Rapid Eye Movement (REM) Sleep Behaviour Disorder

What is REM sleep?

Sleep is split up into different “stages” through the night. Rapid Eye Movement (REM) sleep is a stage which first occurs around 90 minutes after you fall asleep. The first period of REM normally lasts around 10 minutes, and as sleep continues there tends to be more REM in the second half of the night.

It is called ‘rapid eye movement’ sleep because your eyes will move more rapidly behind closed eyelids.

During REM, dreams may be much more vivid. This is due to the fact that the brain is more active during this stage.

REM sleep is important and is associated with many aspects of health and brain function. Therefore it is important to get enough REM sleep to be better able to function during the day.

The image below shows the stages of sleep we move through in a typical night. Non REM stage 1 is light sleep and Non REM stage 3 is deep sleep.

What are parasomnias?

Parasomnia is a word used to describe unusual behaviours that occur during sleep. There are many different forms, with sleepwalking being the classic example. Sleepwalking and sleep terrors are Non REM parasomnias (occurring from Non REM Stage 3 - “deep sleep”). They are common during childhood but occur more rarely in adults.

When abnormal events occur during REM sleep, then they are known as REM parasomnias.

REM-related parasomnias include:

REM sleep behaviour disorder

People begin “acting out their dreams” by vocalizing or moving their arms and legs during REM sleep. They may recall dream content associated with the behaviour if they wake up - such as calling for help, trying to hit something or trying to defend themselves.

It is caused by a failure of the normal mechanism which keeps people still during dreams. It can cause poor sleep quality and unintended injuries to yourself or your partner.

Recurrent isolated sleep paralysis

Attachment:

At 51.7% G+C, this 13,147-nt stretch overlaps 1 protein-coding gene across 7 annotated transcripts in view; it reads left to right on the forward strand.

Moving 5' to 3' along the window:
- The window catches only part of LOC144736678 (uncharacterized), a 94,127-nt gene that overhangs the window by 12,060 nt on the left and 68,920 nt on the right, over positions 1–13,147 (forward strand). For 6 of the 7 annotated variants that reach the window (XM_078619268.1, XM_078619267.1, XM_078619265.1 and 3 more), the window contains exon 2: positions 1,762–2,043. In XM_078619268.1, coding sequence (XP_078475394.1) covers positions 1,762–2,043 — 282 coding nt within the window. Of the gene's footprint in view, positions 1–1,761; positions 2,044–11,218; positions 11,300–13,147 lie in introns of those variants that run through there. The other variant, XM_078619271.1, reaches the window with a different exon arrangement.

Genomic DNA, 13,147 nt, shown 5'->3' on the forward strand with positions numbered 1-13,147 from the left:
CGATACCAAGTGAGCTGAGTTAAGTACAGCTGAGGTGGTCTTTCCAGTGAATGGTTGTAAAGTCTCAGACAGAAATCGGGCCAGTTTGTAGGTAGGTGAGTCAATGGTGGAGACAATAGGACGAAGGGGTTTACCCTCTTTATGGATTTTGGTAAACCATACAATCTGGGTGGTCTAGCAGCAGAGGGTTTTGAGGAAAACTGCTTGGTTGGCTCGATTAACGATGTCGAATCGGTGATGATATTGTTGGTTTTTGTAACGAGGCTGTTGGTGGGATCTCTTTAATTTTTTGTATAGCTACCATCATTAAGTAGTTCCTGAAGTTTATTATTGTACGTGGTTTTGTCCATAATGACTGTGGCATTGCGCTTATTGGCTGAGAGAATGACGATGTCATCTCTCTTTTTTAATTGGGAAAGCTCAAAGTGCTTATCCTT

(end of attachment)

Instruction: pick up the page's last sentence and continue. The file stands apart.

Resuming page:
People with this condition wake up but are unable to speak or move their body at all for several seconds. Around half of people will experience this once, but frequent episodes can cause anxious feelings about going to sleep.

Nightmare disorder

This condition describes those who have recurrent, vivid dreams, usually about threats to survival or safety. It may lead to poor sleep quality, fatigue, distress even during the day, and other psychological symptoms.

Non-REM and REM parasomnias

Non-REM parasomnias REM parasomnias
Sleeping walking REM sleep behaviour disorder
Sleep terrors Recurrent isolated sleep paralysis
Confusional arousals Nightmare disorder
Sleep-related eating disorder  
Abnormal sexual behaviours during sleep  

Why is this happening to me?

REM sleep disorders are usually caused by a problem with the part of the brain that sends information down the spine to the muscles. During normal REM sleep, these cells keep your muscles still so you don’t act on your dreams. However, with this problem, it means the body is able to act out behaviours associated with dreams during the night.

There are some risk factors which may make someone more likely to develop a REM parasomnia, and these include:

  • Being male
  • Being aged over 50
  • Having other neurological disorders such as Parkinson’s Disease
  • Having other sleep disorders such as narcolepsy
  • Taking certain medications such as antidepressants, or the use or withdrawal of alcohol and/or other illicit drugs
  • Having post traumatic stress disorder

There may be no particular reason in which people develop these sleep disorders. However, in a lot of cases, people subsequently go on to develop certain types of neurodegenerative disorders such as Parkinson’s and Lewy body dementia. This may be several decades later. REM sleep disorders can sometimes be the first symptoms that present in these conditions. This is why it is important that you discuss any symptoms or concerns that you may have with your doctor.